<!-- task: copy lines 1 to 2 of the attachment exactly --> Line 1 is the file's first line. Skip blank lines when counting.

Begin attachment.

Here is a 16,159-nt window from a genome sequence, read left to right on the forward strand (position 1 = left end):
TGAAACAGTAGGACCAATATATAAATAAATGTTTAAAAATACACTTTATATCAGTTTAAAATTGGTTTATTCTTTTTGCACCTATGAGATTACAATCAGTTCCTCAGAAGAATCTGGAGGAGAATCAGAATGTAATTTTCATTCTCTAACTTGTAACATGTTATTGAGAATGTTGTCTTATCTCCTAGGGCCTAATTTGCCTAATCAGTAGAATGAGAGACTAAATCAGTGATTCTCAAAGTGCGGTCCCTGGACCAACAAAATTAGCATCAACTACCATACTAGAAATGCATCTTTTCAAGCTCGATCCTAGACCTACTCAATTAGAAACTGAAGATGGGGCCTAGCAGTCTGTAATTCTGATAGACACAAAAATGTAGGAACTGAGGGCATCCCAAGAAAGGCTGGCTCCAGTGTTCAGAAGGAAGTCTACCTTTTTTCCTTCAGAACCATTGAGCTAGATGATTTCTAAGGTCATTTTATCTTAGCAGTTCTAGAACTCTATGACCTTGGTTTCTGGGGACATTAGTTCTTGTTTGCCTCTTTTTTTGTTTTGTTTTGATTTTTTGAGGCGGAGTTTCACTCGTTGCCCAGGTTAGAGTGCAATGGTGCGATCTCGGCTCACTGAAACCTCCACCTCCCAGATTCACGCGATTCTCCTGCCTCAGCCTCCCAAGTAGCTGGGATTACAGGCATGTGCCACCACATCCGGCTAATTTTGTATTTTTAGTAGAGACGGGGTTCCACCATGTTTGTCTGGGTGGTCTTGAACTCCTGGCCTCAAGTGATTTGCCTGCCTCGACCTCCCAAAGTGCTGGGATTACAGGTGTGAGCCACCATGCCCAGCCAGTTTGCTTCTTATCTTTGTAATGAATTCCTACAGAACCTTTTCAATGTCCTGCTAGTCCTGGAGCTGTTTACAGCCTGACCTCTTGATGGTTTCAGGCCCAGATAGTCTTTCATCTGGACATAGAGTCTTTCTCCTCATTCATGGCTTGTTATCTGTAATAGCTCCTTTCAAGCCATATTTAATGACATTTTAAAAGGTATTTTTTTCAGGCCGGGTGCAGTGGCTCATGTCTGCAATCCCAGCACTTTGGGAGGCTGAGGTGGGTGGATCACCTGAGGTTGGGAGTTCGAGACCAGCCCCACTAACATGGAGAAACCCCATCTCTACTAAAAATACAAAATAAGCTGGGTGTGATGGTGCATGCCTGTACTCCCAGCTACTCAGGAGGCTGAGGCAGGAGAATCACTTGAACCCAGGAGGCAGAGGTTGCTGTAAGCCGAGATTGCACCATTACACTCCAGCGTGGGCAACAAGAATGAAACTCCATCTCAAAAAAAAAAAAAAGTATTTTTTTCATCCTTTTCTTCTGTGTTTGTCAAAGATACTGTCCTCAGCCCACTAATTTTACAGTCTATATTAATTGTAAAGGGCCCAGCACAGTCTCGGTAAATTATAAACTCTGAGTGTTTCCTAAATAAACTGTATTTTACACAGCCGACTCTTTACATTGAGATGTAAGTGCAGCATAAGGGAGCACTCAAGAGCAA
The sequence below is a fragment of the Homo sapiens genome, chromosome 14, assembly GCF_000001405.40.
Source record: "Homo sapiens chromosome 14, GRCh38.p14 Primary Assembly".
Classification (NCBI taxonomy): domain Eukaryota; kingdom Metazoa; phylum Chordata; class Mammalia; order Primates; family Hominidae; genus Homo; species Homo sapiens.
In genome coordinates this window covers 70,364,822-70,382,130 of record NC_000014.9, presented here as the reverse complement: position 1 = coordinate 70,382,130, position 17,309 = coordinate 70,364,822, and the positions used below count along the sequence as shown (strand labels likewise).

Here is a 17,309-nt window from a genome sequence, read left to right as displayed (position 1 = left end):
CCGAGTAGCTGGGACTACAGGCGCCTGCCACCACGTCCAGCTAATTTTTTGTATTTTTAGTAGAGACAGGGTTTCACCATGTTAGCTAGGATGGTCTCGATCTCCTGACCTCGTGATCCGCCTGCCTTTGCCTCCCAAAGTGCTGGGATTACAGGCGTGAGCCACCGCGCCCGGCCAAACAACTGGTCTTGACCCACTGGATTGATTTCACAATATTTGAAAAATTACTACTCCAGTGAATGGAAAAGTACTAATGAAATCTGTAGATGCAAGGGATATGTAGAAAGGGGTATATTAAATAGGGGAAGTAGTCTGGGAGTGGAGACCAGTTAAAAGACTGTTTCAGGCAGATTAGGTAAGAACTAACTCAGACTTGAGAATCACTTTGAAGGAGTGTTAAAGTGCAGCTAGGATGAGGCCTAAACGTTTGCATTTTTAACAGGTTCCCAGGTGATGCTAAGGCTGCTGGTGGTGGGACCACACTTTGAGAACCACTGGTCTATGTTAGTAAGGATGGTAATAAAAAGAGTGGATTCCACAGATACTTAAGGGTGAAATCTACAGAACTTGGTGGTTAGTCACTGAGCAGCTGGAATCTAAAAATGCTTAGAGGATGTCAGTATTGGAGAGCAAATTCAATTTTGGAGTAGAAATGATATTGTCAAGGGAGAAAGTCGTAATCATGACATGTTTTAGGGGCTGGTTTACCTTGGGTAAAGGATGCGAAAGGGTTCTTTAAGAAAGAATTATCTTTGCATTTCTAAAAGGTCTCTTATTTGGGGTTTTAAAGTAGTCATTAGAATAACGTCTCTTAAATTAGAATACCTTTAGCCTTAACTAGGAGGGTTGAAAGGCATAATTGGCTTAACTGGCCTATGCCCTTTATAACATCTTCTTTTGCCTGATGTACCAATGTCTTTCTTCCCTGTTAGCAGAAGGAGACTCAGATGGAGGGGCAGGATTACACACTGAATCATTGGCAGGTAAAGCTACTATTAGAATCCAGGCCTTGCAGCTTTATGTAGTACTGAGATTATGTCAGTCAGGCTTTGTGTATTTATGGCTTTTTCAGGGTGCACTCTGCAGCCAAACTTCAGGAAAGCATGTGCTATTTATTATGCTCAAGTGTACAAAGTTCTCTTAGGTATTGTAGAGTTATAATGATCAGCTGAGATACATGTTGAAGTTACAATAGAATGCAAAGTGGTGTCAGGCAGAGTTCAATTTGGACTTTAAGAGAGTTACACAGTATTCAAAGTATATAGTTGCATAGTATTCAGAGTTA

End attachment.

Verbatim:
Here is a 16,159-nt window from a genome sequence, read left to right on the forward strand (position 1 = left end):
TGAAACAGTAGGACCAATATATAAATAAATGTTTAAAAATACACTTTATATCAGTTTAAAATTGGTTTATTCTTTTTGCACCTATGAGATTACAATCAGTTCCTCAGAAGAATCTGGAGGAGAATCAGAATGTAATTTTCATTCTCTAACTTGTAACATGTTATTGAGAATGTTGTCTTATCTCCTAGGGCCTAATTTGCCTAATCAGTAGAATGAGAGACTAAATCAGTGATTCTCAAAGTGCGGTCCCTGGACCAACAAAATTAGCATCAACTACCATACTAGAAATGCATCTTTTCAAGCTCGATCCTAGACCTACTCAATTAGAAACTGAAGATGGGGCCTAGCAGTCTGTAATTCTGATAGACACAAAAATGTAGGAACTGAGGGCATCCCAAGAAAGGCTGGCTCCAGTGTTCAGAAGGAAGTCTACCTTTTTTCCTTCAGAACCATTGAGCTAGATGATTTCTAAGGTCATTTTATCTTAGCAGTTCTAGAACTCTATGACCTTGGTTTCTGGGGACATTAGTTCTTGTTTGCCTCTTTTTTTGTTTTGTTTTGATTTTTTGAGGCGGAGTTTCACTCGTTGCCCAGGTTAGAGTGCAATGGTGCGATCTCGGCTCACTGAAACCTCCACCTCCCAGATTCACGCGATTCTCCTGCCTCAGCCTCCCAAGTAGCTGGGATTACAGGCATGTGCCACCACATCCGGCTAATTTTGTATTTTTAGTAGAGACGGGGTTCCACCATGTTTGTCTGGGTGGTCTTGAACTCCTGGCCTCAAGTGATTTGCCTGCCTCGACCTCCCAAAGTGCTGGGATTACAGGTGTGAGCCACCATGCCCAGCCAGTTTGCTTCTTATCTTTGTAATGAATTCCTACAGAACCTTTTCAATGTCCTGCTAGTCCTGGAGCTGTTTACAGCCTGACCTCTTGATGGTTTCAGGCCCAGATAGTCTTTCATCTGGACATAGAGTCTTTCTCCTCATTCATGGCTTGTTATCTGTAATAGCTCCTTTCAAGCCATATTTAATGACATTTTAAAAGGTATTTTTTTCAGGCCGGGTGCAGTGGCTCATGTCTGCAATCCCAGCACTTTGGGAGGCTGAGGTGGGTGGATCACCTGAGGTTGGGAGTTCGAGACCAGCCCCACTAACATGGAGAAACCCCATCTCTACTAAAAATACAAAATAAGCTGGGTGTGATGGTGCATGCCTGTACTCCCAGCTACTCAGGAGGCTGAGGCAGGAGAATCACTTGAACCCAGGAGGCAGAGGTTGCTGTAAGCCGAGATTGCACCATTACACTCCAGCGTGGGCAACAAGAATGAAACTCCATCTCAAAAAAAAAAAAAAGTATTTTTTTCATCCTTTTCTTCTGTGTTTGTCAAAGATACTGTCCTCAGCCCACTAATTTTACAGTCTATATTAATTGTAAAGGGCCCAGCACAGTCTCGGTAAATTATAAACTCTGAGTGTTTCCTAAATAAACTGTATTTTACACAGCCGACTCTTTACATTGAGATGTAAGTGCAGCATAAGGGAGCACTCAAGAGCAA